Jewellery 10 Sep 2018
Jewellery designing has been a popular art form in Assam for centuries. The Ahom dynasty, which ruled what is modern-day Assam for almost 600 years, was responsible for popularising the practice of extracting gold dust from the sands of various rivers during the time. Both, gold-washing, which is a traditional gold mining technique that involves extracting gold from sand deposits using a pan, and manufacturing of gold, flourished in medieval Assam.
At the time, wearing gold jewellery was confined only to members of the royal family. But this slowly changed as gold became popular among the locals as well.
The designs of Assamese gold jewellery were mainly inspired by flora, fauna, household items, and even musical instruments. Most of these ornaments were traditionally gold-plated, but modern jewellery pieces use gold as the base as well.
Here’s a look at some classic Assamese gold jewellery items that are extremely popular even today:
An ornament without which no quintessential Assamese bride’s look is complete - loka paro - consists of a pendant and a pair of earrings embellished with identical pigeons (‘paro’ means pigeon). These are made of gold and rubies, and were originally worn by dignitaries of the Ahom dynasty. When you closely look at loka paro, you’ll notice it is enamelled (made by fusing a thin layer of glass with gold).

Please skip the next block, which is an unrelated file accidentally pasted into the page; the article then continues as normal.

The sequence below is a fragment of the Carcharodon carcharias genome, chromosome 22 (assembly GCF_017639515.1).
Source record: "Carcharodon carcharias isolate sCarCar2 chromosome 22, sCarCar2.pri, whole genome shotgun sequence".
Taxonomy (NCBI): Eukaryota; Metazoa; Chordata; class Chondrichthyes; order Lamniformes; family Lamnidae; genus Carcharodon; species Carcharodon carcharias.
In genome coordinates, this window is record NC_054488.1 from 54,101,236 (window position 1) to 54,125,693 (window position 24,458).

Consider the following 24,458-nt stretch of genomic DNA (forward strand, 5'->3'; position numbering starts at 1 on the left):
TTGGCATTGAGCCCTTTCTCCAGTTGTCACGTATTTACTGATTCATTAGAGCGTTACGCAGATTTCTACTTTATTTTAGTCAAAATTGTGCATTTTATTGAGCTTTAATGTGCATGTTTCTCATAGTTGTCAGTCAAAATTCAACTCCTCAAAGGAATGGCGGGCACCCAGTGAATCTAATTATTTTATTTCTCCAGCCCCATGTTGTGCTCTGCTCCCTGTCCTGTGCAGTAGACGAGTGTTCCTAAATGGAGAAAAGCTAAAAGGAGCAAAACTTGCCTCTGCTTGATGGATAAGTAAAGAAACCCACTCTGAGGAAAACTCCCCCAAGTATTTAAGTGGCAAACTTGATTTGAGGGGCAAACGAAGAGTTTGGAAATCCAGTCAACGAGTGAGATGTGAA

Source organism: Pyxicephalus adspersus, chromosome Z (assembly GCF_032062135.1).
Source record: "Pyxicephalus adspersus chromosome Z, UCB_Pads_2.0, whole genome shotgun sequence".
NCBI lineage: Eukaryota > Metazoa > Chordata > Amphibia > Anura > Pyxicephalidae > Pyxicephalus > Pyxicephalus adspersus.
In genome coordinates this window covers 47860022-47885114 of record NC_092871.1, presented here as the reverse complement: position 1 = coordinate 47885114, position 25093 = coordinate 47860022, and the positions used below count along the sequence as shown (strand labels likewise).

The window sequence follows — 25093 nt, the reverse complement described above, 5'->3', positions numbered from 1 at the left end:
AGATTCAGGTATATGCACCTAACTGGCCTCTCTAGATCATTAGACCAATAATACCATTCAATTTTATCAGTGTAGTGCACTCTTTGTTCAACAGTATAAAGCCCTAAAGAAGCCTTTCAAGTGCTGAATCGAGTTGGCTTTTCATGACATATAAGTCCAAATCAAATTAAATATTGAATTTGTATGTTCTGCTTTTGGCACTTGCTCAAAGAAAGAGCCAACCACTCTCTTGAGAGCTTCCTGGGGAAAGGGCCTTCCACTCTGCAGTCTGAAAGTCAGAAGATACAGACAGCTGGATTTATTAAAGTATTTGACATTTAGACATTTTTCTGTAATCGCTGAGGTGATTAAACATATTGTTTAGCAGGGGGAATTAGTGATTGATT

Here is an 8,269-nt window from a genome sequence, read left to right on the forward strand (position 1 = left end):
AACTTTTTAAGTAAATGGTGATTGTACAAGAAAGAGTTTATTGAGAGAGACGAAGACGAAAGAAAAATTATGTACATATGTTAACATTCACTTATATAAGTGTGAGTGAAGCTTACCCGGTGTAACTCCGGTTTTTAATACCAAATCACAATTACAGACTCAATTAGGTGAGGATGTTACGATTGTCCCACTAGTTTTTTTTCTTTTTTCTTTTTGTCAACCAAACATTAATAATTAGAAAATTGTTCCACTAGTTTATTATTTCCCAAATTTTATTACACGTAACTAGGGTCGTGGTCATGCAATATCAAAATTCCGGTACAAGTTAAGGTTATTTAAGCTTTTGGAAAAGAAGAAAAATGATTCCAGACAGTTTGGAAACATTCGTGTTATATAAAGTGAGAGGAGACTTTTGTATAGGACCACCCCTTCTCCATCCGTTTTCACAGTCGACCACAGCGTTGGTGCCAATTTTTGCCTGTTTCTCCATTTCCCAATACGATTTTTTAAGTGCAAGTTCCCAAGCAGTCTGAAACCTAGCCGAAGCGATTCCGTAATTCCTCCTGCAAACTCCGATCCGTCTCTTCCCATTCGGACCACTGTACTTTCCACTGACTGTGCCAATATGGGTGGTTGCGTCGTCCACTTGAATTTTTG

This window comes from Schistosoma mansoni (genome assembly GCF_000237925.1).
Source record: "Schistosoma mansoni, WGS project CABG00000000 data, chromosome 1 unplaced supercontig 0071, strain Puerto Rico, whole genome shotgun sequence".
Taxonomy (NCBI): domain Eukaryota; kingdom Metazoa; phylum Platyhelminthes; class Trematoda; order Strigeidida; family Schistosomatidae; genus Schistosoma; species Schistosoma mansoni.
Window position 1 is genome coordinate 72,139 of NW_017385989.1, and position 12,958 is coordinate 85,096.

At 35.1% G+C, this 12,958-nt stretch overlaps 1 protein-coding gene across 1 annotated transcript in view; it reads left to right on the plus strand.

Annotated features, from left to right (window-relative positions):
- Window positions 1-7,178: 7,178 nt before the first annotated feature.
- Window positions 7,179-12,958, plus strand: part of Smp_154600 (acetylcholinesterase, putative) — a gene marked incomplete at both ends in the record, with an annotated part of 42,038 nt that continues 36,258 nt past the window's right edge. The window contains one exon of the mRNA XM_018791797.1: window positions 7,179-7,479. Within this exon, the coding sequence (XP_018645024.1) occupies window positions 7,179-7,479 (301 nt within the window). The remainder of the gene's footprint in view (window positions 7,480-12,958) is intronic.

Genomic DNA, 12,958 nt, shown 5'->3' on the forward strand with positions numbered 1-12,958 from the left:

Made of gold and inscribed with floral patterns, this bracelet or bangle with a clasp was traditionally worn by men. It has now become very popular among Assamese women as well. Gam kharu is commonly worn on special occasions such as weddings or Bihu.
A solid and sturdy gold bracelet made purely of gold, muthi kharu is also an integral ornament in an Assamese bride’s jewellery box. Owing to its sturdy make, muthi kharu gives the look and feel of a cuff bangle. Apart from weddings, you will see women of Assam wearing muthi kharus on festivals like Bihu and Durga Puja.
A crescent-shaped pendant and earring set made of gold, jon biri is usually handmade and is worn by Assamese women on weddings and special occasions.
A neckpiece made of gold, golpota or galapota has different floral designs engraved on it. Galapota is basically an Assamese choker necklace. Many of the modern Galapota designs have minakari work done on them which make for vibrant jewellery pieces.
Inspired by and named after a famous musical instrument, dhol biri is one of the most popular styles of neckpieces and earrings among Assamese women. Designed in the shape of a drum (dhol) and covered with gold foil, it is one of the oldest designs of traditional Assamese jewellery.
Widely worn by the locals of Assam, kerumoni is an intricately crafted ornament made of gold. It is round, with one side wide, one narrow, and a hollow centre. The design was originally used for earrings but was later incorporated in pendants as well.
Just like dhol-biri, this ornament takes inspiration from musical instruments as well. Pepa is an Assamese hornpipe folk instrument made from the horn of a buffalo. This design of a hornpipe instrument is also used to make jewellery. A typical pepa set is crafted in gold and consists of a necklace and earrings with matching designs and colours.
A result of fine craftsmanship and immense dedication, traditional Assamese gold jewellery is rare and exquisite. Even today, the gold jewellery market of Assam boasts of some exemplary designs that are admired by jewellery lovers across the country.
It is the purity of a precious metal that is measured in 1,000 parts of an alloy. For example, gold bar with fineness of 0.995 means that it has 995 parts of gold and 5 parts of another metal.
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